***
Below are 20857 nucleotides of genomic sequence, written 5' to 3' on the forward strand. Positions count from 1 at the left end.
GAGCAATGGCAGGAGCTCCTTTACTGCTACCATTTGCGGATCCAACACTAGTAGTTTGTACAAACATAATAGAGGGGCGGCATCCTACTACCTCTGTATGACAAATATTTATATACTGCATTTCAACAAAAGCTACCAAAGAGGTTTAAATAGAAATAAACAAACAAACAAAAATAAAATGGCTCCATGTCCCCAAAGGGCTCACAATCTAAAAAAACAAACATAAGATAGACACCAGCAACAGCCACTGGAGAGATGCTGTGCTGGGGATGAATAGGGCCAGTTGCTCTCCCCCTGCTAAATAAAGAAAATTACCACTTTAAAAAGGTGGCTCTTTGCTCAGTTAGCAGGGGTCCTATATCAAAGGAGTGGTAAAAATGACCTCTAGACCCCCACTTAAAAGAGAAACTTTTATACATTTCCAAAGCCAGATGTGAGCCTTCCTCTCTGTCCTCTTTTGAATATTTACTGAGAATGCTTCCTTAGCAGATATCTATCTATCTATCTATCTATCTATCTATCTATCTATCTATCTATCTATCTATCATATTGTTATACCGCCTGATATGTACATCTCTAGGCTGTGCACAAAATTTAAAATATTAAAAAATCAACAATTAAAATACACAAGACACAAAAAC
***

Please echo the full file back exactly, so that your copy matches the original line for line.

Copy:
Below are 20857 nucleotides of genomic sequence, written 5' to 3' on the forward strand. Positions count from 1 at the left end.
GAGCAATGGCAGGAGCTCCTTTACTGCTACCATTTGCGGATCCAACACTAGTAGTTTGTACAAACATAATAGAGGGGCGGCATCCTACTACCTCTGTATGACAAATATTTATATACTGCATTTCAACAAAAGCTACCAAAGAGGTTTAAATAGAAATAAACAAACAAACAAAAATAAAATGGCTCCATGTCCCCAAAGGGCTCACAATCTAAAAAAACAAACATAAGATAGACACCAGCAACAGCCACTGGAGAGATGCTGTGCTGGGGATGAATAGGGCCAGTTGCTCTCCCCCTGCTAAATAAAGAAAATTACCACTTTAAAAAGGTGGCTCTTTGCTCAGTTAGCAGGGGTCCTATATCAAAGGAGTGGTAAAAATGACCTCTAGACCCCCACTTAAAAGAGAAACTTTTATACATTTCCAAAGCCAGATGTGAGCCTTCCTCTCTGTCCTCTTTTGAATATTTACTGAGAATGCTTCCTTAGCAGATATCTATCTATCTATCTATCTATCTATCTATCTATCTATCTATCTATCTATCTATCATATTGTTATACCGCCTGATATGTACATCTCTAGGCTGTGCACAAAATTTAAAATATTAAAAAATCAACAATTAAAATACACAAGACACAAAAAC